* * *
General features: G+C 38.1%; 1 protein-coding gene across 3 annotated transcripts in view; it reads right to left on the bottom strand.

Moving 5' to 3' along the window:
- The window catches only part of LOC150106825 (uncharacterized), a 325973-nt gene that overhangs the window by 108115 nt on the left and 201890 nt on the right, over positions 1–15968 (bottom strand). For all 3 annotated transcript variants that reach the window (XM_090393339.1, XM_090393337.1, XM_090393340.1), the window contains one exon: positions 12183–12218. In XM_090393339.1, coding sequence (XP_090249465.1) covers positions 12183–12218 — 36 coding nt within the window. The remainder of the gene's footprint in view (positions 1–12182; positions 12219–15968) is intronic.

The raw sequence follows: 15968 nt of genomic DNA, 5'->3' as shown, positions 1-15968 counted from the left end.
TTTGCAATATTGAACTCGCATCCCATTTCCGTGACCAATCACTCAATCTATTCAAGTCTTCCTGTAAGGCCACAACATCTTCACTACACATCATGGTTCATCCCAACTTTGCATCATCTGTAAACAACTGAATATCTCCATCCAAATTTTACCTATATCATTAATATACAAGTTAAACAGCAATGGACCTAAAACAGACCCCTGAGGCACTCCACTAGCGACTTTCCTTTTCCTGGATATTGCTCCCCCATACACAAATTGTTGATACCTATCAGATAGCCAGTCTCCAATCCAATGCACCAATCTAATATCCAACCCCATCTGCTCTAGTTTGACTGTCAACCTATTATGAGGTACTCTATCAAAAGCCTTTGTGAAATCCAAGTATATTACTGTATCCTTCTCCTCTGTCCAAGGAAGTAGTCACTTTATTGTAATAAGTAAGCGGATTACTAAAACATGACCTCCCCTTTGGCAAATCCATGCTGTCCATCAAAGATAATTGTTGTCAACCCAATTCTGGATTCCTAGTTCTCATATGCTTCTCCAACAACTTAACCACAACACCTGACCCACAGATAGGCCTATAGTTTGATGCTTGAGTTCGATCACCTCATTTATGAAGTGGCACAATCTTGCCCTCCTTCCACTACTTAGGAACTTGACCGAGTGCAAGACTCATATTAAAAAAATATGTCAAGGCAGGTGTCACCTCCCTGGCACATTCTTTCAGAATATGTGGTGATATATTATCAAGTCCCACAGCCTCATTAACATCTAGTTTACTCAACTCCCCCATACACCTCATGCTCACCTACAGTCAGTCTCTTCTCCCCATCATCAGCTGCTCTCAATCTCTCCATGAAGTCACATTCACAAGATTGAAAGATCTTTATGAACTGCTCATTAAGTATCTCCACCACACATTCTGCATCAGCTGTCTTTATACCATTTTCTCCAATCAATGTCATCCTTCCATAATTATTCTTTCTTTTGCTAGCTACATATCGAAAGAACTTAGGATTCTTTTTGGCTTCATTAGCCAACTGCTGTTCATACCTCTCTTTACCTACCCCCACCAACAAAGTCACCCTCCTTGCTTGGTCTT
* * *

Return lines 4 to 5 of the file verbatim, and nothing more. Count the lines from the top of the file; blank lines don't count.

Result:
The raw sequence follows: 15968 nt of genomic DNA, 5'->3' as shown, positions 1-15968 counted from the left end.
TTTGCAATATTGAACTCGCATCCCATTTCCGTGACCAATCACTCAATCTATTCAAGTCTTCCTGTAAGGCCACAACATCTTCACTACACATCATGGTTCATCCCAACTTTGCATCATCTGTAAACAACTGAATATCTCCATCCAAATTTTACCTATATCATTAATATACAAGTTAAACAGCAATGGACCTAAAACAGACCCCTGAGGCACTCCACTAGCGACTTTCCTTTTCCTGGATATTGCTCCCCCATACACAAATTGTTGATACCTATCAGATAGCCAGTCTCCAATCCAATGCACCAATCTAATATCCAACCCCATCTGCTCTAGTTTGACTGTCAACCTATTATGAGGTACTCTATCAAAAGCCTTTGTGAAATCCAAGTATATTACTGTATCCTTCTCCTCTGTCCAAGGAAGTAGTCACTTTATTGTAATAAGTAAGCGGATTACTAAAACATGACCTCCCCTTTGGCAAATCCATGCTGTCCATCAAAGATAATTGTTGTCAACCCAATTCTGGATTCCTAGTTCTCATATGCTTCTCCAACAACTTAACCACAACACCTGACCCACAGATAGGCCTATAGTTTGATGCTTGAGTTCGATCACCTCATTTATGAAGTGGCACAATCTTGCCCTCCTTCCACTACTTAGGAACTTGACCGAGTGCAAGACTCATATTAAAAAAATATGTCAAGGCAGGTGTCACCTCCCTGGCACATTCTTTCAGAATATGTGGTGATATATTATCAAGTCCCACAGCCTCATTAACATCTAGTTTACTCAACTCCCCCATACACCTCATGCTCACCTACAGTCAGTCTCTTCTCCCCATCATCAGCTGCTCTCAATCTCTCCATGAAGTCACATTCACAAGATTGAAAGATCTTTATGAACTGCTCATTAAGTATCTCCACCACACATTCTGCATCAGCTGTCTTTATACCATTTTCTCCAATCAATGTCATCCTTCCATAATTATTCTTTCTTTTGCTAGCTACATATCGAAAGAACTTAGGATTCTTTTTGGCTTCATTAGCCAACTGCTGTTCATACCTCTCTTTACCTACCCCCACCAACAAAGTCACCCTCCTTGCTTGGTCTT